The following is a contributed article by Armond Cohen, executive director and co-founder of Clean Air Task Force and Liza Reed, research manager for low carbon technology policy at the Niskanen Center.
Most analyses find that to decarbonize U.S. energy and achieve our climate goals we’ll need to double or triple the size of our electricity transmission system by 2050. That means building new power lines and electricity infrastructure in just about every corner of the country to connect low-cost wind and solar power to the grid, while backing it up with always-available power. We’ll need to do this at a pace and scale the likes of which we’ve never seen before, and it’s time everyone involved in U.S. electricity transmission acknowledges a simple truth: Our current approach is not going to get us there.
Transmission building in the U.S. today is a fragmented system of permitting, planning and paying, scattered over dozens of federal, state and local authorities. We are trying to build a patchwork system on a project-by-project basis without a national plan. Every local or regional stakeholder can claim that a given transmission project is not needed, is being built only for private profit, or should simply go ‘somewhere else.’
This Balkanized approach, subject to multiple vetoes and conflicting interests, leads to paralysis — with the U.S. only having completed a few new significant lines in the last 12 years, and each line taking more than decade from planning to energizing. We do not have the necessary mechanisms to identify, prioritize and build the network of interstate, high capacity lines needed in the next thirty years. We’re going to need to have a different national conversation about how to fix this system before we blow through our carbon budget and pass irreversible climate tipping points.
It’s time private industry, utilities, and state and regional regulators come together with national regulators and lawmakers to acknowledge the shortcomings of our current system, and begin fashioning a solution suited to the national and global challenge. This will likely require a profound rebalancing of private and public roles in building critical infrastructure, and a complete rethinking of the way we go about expanding electricity transmission.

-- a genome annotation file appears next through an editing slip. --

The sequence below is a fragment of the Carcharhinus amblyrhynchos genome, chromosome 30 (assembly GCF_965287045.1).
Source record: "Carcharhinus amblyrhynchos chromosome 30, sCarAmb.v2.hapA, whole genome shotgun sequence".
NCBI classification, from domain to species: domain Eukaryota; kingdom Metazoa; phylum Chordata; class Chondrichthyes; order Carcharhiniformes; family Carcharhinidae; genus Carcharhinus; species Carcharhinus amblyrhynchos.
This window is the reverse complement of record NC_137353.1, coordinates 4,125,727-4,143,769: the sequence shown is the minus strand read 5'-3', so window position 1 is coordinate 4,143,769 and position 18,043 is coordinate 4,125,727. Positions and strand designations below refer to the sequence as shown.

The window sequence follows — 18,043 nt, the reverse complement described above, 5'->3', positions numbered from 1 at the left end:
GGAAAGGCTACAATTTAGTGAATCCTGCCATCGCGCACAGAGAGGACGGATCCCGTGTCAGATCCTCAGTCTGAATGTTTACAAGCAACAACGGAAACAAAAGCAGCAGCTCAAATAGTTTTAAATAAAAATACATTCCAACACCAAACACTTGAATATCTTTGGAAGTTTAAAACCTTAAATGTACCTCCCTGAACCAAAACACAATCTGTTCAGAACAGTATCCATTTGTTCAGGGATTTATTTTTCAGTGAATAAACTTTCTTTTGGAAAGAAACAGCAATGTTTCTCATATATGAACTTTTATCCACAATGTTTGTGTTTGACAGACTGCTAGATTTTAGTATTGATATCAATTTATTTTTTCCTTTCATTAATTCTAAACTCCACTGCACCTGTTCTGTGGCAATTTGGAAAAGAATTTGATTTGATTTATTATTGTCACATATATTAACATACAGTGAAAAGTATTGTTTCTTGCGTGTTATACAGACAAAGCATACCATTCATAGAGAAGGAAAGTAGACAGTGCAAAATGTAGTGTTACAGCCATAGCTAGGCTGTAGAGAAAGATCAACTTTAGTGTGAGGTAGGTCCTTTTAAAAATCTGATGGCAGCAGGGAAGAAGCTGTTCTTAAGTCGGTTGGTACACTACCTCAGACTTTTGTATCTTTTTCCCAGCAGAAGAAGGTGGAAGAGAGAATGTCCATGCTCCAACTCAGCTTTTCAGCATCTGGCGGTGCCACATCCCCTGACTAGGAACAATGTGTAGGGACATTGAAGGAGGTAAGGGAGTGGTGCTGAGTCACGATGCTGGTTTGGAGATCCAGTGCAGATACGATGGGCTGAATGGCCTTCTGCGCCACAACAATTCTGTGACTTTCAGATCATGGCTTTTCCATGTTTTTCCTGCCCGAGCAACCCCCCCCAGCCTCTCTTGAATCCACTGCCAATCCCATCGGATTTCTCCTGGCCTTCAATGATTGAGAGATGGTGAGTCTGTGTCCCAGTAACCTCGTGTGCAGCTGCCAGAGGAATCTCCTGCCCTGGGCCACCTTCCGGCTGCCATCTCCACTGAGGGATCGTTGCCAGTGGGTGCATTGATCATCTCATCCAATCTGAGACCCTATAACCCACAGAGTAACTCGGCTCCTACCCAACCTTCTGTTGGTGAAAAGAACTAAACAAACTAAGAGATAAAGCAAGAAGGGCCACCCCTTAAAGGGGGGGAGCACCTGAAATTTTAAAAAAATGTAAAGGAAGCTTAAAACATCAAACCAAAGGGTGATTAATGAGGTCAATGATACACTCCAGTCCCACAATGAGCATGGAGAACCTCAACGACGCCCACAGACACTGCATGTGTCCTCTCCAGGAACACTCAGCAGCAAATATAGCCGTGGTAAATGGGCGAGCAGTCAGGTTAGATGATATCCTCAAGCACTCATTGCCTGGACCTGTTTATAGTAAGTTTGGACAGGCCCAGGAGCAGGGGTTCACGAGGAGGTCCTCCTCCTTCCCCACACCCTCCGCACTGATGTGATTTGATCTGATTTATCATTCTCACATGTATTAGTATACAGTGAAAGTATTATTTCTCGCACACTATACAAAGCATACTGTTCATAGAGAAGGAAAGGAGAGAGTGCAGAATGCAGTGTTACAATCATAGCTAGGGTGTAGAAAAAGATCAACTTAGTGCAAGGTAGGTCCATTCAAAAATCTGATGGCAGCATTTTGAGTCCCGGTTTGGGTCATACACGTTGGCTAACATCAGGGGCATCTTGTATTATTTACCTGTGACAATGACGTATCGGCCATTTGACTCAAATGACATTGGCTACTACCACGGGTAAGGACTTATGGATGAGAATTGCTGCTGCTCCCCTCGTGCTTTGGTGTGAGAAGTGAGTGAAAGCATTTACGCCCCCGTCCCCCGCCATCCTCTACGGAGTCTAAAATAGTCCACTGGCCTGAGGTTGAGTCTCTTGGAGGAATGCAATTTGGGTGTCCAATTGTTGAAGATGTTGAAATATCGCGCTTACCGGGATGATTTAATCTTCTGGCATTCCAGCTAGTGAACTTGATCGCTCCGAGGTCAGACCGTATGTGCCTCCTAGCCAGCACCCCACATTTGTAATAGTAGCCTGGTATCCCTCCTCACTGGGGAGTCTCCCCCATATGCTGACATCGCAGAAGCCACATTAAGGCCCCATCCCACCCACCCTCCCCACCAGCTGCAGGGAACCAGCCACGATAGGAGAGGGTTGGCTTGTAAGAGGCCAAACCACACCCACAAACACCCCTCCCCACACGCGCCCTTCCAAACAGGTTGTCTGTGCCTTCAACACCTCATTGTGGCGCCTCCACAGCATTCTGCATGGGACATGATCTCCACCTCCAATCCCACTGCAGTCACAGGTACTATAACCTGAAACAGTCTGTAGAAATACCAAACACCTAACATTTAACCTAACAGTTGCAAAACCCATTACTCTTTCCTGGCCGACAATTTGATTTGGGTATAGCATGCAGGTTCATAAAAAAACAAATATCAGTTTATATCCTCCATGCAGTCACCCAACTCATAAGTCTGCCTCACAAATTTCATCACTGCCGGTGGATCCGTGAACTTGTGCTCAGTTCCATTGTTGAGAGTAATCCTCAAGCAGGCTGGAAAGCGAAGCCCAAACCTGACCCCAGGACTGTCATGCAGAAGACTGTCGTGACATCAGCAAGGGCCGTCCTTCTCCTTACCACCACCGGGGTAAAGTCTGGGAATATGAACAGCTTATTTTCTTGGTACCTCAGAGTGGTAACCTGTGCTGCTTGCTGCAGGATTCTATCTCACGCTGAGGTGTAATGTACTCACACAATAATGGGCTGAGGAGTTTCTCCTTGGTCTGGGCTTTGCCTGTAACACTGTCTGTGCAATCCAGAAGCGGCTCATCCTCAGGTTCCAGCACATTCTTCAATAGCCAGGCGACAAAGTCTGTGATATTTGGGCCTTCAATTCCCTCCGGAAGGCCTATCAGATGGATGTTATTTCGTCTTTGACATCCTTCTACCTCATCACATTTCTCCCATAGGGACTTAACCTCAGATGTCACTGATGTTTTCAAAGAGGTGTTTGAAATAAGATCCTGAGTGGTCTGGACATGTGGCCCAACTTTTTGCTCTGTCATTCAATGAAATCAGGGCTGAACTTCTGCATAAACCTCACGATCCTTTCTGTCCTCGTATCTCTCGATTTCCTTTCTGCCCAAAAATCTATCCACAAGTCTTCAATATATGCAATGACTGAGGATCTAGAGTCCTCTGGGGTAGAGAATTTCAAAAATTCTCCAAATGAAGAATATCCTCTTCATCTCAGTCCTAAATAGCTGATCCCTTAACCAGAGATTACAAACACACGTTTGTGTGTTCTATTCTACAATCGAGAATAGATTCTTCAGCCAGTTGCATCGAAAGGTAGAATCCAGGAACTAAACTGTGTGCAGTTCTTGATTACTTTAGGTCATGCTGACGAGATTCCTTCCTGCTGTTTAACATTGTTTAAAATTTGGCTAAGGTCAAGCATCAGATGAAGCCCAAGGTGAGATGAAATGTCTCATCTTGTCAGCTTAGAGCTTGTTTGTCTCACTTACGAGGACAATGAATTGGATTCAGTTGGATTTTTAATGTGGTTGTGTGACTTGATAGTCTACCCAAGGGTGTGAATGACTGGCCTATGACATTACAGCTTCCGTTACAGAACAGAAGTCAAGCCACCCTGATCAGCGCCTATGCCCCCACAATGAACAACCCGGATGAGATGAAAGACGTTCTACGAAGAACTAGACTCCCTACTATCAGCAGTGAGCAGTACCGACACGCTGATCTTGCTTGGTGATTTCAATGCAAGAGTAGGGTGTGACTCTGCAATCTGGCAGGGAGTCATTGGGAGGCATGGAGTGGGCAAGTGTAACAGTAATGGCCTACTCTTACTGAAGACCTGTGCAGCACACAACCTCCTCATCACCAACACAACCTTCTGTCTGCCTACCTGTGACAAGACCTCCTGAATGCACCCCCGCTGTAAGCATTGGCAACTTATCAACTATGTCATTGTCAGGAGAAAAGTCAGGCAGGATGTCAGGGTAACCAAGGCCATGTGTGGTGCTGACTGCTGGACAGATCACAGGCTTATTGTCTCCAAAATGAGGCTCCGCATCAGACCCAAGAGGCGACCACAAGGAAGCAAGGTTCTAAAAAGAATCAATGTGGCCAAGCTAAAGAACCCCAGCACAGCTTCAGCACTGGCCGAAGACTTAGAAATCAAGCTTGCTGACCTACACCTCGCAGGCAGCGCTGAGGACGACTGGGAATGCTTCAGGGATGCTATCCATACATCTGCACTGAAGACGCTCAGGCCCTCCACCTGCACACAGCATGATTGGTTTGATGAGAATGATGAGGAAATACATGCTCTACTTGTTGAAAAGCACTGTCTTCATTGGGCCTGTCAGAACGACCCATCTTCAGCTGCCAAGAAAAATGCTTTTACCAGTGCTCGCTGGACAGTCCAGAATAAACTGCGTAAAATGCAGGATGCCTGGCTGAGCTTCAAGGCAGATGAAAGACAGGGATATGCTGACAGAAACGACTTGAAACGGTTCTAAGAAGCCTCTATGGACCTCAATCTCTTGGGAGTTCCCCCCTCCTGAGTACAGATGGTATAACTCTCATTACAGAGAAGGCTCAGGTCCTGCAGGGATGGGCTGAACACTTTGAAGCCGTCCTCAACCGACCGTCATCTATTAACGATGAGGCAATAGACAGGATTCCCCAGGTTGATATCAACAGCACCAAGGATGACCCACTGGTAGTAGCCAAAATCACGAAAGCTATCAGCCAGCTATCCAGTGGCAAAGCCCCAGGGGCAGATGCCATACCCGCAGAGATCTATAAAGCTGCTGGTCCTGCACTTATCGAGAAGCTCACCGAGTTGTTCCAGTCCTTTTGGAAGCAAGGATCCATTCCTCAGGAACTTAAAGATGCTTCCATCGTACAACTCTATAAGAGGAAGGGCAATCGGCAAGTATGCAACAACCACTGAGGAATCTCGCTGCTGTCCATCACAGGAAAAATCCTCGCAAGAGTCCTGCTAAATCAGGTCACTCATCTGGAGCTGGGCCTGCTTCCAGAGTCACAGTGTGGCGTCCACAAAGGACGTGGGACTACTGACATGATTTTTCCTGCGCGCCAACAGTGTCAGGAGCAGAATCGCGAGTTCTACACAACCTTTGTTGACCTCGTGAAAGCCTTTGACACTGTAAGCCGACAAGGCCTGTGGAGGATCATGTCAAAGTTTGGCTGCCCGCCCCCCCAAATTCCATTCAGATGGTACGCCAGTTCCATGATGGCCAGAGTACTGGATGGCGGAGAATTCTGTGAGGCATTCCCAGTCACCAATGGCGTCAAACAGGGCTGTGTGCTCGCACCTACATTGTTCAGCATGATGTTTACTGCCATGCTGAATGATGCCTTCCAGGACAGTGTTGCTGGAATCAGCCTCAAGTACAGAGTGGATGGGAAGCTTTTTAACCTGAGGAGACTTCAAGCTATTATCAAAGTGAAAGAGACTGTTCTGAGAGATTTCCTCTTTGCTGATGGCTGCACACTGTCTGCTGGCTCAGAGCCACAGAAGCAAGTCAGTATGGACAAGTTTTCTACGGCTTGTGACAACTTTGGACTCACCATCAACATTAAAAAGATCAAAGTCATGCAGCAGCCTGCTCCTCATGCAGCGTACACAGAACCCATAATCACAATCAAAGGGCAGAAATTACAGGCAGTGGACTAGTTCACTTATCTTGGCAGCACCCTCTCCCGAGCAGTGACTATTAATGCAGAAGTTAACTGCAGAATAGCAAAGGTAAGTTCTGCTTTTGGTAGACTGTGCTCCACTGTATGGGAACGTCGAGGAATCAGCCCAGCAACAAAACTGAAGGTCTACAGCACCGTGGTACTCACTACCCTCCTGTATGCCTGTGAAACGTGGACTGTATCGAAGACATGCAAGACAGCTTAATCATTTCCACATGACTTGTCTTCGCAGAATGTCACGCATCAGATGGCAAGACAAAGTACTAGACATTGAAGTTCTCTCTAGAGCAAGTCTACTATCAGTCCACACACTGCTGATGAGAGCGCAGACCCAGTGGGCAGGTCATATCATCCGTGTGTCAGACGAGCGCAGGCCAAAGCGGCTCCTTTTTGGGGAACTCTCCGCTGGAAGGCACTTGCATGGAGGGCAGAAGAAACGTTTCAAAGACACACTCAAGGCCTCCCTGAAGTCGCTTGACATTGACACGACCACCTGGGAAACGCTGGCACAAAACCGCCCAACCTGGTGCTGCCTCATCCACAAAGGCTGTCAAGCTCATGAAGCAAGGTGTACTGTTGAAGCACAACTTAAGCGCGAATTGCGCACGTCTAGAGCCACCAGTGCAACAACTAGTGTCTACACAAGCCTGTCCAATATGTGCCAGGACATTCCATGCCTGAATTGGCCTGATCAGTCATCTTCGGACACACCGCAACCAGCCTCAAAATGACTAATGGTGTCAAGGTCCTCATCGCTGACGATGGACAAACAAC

Clean Air Task Force and the Niskanen Center recently convened some of the country’s leading experts from academia, industry and environmental advocacy to assess this challenge, and synthesized our findings in a report. We found that adding inclusive stakeholder participation and a clear and consistent process for building transmission infrastructure is critical to managing the tension between public and private interest.
We also outlined a wide range of options for revamping U.S. transmission development. At one end is a better organized private sector led with a consistent review process and more robust public benefit. At the other end is much greater government engagement, including the National Transmission Organization that would plan, site and fund a national grid.
These possibilities sit on a spectrum and creative hybrids are possible; we are not claiming to know the best plan. What we can say with certainty is that stakeholders need to come to the table, acknowledge the tradeoffs in approaches, and begin working in good faith toward a system that matches the scope and scale of our challenge. We need to reassess the right balance between private and public initiatives, keeping the overarching U.S. energy goals in mind.
It won’t be an easy conversation, but it will be a critical one to the future of the U.S. electricity transmission system, to U.S. climate action, and the planet.
Let’s have it now.